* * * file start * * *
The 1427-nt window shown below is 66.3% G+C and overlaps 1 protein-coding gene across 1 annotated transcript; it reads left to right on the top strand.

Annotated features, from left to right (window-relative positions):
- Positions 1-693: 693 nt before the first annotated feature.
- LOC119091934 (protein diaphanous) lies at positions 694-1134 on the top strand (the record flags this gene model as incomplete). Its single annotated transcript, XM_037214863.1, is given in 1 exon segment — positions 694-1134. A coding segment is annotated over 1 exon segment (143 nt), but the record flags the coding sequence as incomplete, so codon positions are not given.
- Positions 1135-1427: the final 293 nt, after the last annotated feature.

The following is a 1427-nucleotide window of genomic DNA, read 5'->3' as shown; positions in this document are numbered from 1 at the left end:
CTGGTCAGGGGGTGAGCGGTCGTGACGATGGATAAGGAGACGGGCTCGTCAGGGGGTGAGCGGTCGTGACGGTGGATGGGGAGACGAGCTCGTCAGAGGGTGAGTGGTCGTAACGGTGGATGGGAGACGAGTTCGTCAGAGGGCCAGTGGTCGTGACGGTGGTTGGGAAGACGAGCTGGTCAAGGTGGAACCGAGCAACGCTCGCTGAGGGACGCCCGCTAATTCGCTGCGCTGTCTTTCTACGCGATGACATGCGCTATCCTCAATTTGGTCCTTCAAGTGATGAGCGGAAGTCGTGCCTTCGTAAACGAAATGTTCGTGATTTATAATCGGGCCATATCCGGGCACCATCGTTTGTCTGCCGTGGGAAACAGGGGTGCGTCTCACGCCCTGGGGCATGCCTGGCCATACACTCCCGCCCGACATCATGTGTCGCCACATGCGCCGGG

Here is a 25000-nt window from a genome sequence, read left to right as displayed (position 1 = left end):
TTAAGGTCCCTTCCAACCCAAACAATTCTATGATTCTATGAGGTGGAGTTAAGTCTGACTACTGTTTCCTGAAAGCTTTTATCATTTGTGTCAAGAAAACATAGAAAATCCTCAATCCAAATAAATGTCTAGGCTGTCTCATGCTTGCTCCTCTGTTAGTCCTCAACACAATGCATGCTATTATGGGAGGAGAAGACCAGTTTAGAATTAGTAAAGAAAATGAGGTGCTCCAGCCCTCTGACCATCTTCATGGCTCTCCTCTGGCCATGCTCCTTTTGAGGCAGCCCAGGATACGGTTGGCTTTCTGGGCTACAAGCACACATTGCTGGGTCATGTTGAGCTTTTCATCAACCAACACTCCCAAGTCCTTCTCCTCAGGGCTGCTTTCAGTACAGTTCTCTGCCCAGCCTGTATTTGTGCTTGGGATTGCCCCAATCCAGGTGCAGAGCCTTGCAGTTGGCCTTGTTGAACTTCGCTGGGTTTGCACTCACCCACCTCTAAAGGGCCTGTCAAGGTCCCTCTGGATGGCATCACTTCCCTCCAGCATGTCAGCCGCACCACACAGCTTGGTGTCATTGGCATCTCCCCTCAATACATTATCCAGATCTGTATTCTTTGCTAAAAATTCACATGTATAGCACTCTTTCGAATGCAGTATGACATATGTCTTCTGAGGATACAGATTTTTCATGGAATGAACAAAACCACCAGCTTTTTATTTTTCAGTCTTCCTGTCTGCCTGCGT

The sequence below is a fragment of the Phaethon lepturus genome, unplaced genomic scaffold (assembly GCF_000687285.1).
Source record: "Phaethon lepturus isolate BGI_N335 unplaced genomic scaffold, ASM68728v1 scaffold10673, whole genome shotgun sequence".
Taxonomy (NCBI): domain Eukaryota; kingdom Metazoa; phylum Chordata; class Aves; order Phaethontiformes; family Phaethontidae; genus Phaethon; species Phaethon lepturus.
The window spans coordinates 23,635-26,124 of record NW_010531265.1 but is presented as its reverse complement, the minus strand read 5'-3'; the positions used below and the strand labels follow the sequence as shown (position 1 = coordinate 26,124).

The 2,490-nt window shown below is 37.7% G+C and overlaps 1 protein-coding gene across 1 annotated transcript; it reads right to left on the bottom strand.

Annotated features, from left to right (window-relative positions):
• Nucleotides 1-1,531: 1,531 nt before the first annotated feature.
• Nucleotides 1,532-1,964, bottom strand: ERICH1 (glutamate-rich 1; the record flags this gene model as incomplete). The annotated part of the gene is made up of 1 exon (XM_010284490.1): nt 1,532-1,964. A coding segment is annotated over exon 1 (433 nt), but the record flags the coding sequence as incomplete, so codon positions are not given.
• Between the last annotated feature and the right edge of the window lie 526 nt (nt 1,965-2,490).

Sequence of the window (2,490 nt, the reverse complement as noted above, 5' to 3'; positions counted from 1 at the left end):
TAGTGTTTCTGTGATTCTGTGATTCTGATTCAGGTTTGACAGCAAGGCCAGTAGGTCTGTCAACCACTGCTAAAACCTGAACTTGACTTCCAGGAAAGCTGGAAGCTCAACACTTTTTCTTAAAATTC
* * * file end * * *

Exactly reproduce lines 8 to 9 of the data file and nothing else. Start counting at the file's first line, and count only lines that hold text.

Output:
Here is a 25000-nt window from a genome sequence, read left to right as displayed (position 1 = left end):
TTAAGGTCCCTTCCAACCCAAACAATTCTATGATTCTATGAGGTGGAGTTAAGTCTGACTACTGTTTCCTGAAAGCTTTTATCATTTGTGTCAAGAAAACATAGAAAATCCTCAATCCAAATAAATGTCTAGGCTGTCTCATGCTTGCTCCTCTGTTAGTCCTCAACACAATGCATGCTATTATGGGAGGAGAAGACCAGTTTAGAATTAGTAAAGAAAATGAGGTGCTCCAGCCCTCTGACCATCTTCATGGCTCTCCTCTGGCCATGCTCCTTTTGAGGCAGCCCAGGATACGGTTGGCTTTCTGGGCTACAAGCACACATTGCTGGGTCATGTTGAGCTTTTCATCAACCAACACTCCCAAGTCCTTCTCCTCAGGGCTGCTTTCAGTACAGTTCTCTGCCCAGCCTGTATTTGTGCTTGGGATTGCCCCAATCCAGGTGCAGAGCCTTGCAGTTGGCCTTGTTGAACTTCGCTGGGTTTGCACTCACCCACCTCTAAAGGGCCTGTCAAGGTCCCTCTGGATGGCATCACTTCCCTCCAGCATGTCAGCCGCACCACACAGCTTGGTGTCATTGGCATCTCCCCTCAATACATTATCCAGATCTGTATTCTTTGCTAAAAATTCACATGTATAGCACTCTTTCGAATGCAGTATGACATATGTCTTCTGAGGATACAGATTTTTCATGGAATGAACAAAACCACCAGCTTTTTATTTTTCAGTCTTCCTGTCTGCCTGCGT